KANSAS CITY, Mo. — Mecole Hardman Jr. was wide open in the left flat.
With a flick of the wrist, Patrick Mahomes was poised to put the Kansas City Chiefs in front against the Los Angeles Chargers in a critical Thursday night showdown at SoFi Stadium in Inglewood, California.
With the AFC West hanging in the balance, it seemed too easy — until Mahomes spiked the ball short and left like a first pitch by John Wall at a Washington Nationals game.
“It was a really (bad) throw,” Mahomes said. “Sorry about my language. That’s all it was.”
Mahomes didn’t get the seams of the football, rushed the throw, overstrided and “just threw it into the ground.”
Things would get worse from there.
After the Chiefs’ depleted defense — which played without three starters — got their third goal-line stop of the game, Mahomes tossed an interception that helped the Chargers bump the lead to eight points.
Kansas City was on the ropes.
Mahomes, who’d been off target on several throws earlier in the game as well, could be forgiven if his confidence was shaken.
Instead, tight end Travis Kelce reminded him that he’s Patrick F. Mahomes — a former MVP, a former Super Bowl MVP and arguably the best young quarterback in the league today.
“He was the first guy that came up to me after the interception and was just like, ‘Hey, let’s show that heart. Get back out there. We believe in you,’” Mahomes said. “It seems like he’s always that guy for everybody. He has a true belief in every single person on this team, and we feed off that energy that he brings every single day.”
The Chiefs’ offense rolled from there, embarking on three consecutive 75-yard scoring drives — including one in overtime — to rally for a 34-28 win and put a stranglehold on the division.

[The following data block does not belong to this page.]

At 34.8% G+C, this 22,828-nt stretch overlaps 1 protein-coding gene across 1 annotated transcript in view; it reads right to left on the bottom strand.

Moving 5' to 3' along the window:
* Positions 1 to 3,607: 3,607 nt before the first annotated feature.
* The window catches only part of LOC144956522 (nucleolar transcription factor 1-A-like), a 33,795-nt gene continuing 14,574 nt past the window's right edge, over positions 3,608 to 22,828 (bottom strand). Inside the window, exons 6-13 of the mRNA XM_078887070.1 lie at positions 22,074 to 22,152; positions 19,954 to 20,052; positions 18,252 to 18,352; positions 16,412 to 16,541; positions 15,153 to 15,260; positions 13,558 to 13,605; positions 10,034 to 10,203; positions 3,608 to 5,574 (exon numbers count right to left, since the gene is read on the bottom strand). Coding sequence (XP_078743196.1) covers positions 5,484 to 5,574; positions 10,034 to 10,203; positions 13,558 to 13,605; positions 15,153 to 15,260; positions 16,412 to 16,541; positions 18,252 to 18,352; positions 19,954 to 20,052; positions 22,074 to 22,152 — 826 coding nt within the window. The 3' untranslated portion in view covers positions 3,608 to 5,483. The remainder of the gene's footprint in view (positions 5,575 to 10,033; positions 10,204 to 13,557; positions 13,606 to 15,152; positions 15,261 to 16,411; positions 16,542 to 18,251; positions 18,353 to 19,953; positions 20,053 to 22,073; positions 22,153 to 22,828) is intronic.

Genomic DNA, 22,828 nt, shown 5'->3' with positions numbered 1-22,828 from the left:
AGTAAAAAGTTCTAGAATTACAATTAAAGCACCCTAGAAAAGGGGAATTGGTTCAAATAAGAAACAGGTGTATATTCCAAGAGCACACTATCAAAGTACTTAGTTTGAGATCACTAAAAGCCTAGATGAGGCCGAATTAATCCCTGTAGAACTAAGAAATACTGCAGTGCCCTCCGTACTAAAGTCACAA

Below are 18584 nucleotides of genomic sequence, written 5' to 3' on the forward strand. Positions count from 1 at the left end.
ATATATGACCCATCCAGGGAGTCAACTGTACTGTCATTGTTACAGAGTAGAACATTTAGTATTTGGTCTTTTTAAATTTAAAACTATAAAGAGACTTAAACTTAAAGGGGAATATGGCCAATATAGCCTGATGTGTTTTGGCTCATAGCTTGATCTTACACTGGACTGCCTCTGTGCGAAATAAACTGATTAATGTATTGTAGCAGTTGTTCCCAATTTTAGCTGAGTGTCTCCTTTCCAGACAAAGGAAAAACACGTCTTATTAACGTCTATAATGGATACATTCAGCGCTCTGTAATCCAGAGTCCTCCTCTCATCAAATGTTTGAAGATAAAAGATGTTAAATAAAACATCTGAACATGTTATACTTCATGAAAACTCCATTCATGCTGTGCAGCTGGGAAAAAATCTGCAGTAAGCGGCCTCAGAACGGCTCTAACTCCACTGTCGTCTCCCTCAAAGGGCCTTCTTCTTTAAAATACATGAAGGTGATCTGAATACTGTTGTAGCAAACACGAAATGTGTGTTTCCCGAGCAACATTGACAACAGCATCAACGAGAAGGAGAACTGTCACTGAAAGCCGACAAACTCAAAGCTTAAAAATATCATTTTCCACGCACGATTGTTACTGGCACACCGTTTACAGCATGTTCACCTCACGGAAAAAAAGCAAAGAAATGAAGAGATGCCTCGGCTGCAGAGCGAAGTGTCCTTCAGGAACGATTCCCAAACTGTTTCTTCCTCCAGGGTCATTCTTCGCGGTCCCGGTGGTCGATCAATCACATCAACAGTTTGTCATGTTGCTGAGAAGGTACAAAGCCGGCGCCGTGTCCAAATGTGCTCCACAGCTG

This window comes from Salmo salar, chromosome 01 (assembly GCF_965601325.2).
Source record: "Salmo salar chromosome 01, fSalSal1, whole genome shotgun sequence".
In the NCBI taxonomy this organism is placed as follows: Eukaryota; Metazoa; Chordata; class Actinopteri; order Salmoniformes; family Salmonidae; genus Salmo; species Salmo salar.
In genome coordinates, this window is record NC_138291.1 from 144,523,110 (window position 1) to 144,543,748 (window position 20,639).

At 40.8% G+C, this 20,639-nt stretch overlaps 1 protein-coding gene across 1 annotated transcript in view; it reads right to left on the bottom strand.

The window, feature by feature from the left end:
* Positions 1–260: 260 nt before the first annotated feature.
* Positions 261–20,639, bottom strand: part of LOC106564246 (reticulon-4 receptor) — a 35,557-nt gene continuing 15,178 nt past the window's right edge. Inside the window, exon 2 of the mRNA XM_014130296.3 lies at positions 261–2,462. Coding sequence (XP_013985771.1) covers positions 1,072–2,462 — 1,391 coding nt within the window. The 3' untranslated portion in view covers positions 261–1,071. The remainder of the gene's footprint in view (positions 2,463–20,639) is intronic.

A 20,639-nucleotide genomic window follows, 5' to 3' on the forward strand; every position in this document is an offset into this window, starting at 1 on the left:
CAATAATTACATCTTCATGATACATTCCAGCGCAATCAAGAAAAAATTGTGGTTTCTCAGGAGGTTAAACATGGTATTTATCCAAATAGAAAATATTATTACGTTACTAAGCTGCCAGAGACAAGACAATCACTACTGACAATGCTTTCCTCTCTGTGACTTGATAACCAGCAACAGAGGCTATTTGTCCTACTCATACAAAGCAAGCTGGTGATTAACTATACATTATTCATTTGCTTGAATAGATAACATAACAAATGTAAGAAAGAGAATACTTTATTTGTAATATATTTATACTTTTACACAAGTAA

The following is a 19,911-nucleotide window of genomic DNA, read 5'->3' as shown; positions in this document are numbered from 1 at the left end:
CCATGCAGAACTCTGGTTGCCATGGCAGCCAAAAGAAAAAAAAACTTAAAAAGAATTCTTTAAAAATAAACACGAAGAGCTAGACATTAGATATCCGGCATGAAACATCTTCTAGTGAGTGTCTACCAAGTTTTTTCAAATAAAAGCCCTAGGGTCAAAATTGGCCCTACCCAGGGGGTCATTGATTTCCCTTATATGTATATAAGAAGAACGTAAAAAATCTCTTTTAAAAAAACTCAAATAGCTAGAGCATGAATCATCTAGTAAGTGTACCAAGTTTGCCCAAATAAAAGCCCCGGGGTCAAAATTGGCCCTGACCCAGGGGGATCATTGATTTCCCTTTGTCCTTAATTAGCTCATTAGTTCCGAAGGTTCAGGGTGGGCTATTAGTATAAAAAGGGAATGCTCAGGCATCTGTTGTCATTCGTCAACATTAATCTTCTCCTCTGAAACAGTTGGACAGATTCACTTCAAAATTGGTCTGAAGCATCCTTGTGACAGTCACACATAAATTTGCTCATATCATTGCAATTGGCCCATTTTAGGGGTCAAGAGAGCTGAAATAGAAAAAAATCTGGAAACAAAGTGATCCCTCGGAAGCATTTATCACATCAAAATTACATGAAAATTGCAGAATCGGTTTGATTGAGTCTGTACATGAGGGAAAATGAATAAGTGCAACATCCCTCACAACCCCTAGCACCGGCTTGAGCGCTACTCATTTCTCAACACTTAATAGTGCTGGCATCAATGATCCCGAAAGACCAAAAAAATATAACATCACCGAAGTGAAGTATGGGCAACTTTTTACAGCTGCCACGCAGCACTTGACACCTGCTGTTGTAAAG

Kansas City now leads Los Angeles by two games with three to play as it closes in on a record sixth straight AFC West crown.
“I feel like we’ve seen this story a lot of times in my four years here,” linebacker Anthony Hitchens said.
Coach Andy Reid added, “He just keeps firing. That’s the part you love about him. He’s never out of it mentally. He just keeps rolling.”
Reid said Mahomes has a unique ability to continue to “trust himself, trust the guys around him, trust the calls. He doesn’t ever question that stuff. He just goes and plays. There’s just so many little things I appreciate from him. That’s why he’s one of the greatest.”
During the final 9:29 of regulation and overtime, Mahomes went 10 of 16 for 197 yards with three touchdowns and a two-point conversion. He finished 31 of 47 for 410 yards, the seventh 400-yard game of his career and second this season.
“Those two drives before that, where I dirted the fourth-down play and threw the interception, put us in a hole, but I think guys just rallied and fought and found a way to win the game,” Mahomes said.
He took Kelce’s message to heart, believing there was enough time left — and enough talent on the roster — to author yet another brilliant comeback.
“He’s still progressing as a quarterback in the National Football League,” Kelce said. “With the reps, he’s going to find a way to handle adversity. All I can do is support him, bring the energy, let him know that we’ve still got 9 minutes left in this game to try and find a way to score and try to find a way to win this ballgame.”
Kelce noted that he wasn’t the only one in Mahomes’ ear to offer encouragement, singling the offensive line for being “special.” Together, they mounted a special comeback, too.
“Whenever you still have a fighting chance, you’ve just got to believe that you’re going to go out there and make it happen,” Mahomes said. “I thought the guys stepped up to the challenge and made some big plays happen there at the end of the game.”
The never-give-up attitude and resilience is ingrained in Mahomes’ NFL DNA — even during rough patches.
“Obviously, it sucks in the moment,” Mahomes said. “I promise you. I felt as bad as anyone after that throw in that situation and knew how bad it looked, but you get another chance in this league. The next drive, the next game — whatever it is, you better be ready for that moment.”
Those are lessons the Chiefs learned collectively during a 3-4 start to the season, but those wretched days seem like ancient history amid the current win streak.
“Through all the criticism that he’s had this year, we find ourselves winning our seventh in a row,” Kelce said. “That’s just him leading us nonstop every single week, every single play of every single game — putting the team on his shoulders to try and find a way to get a win.”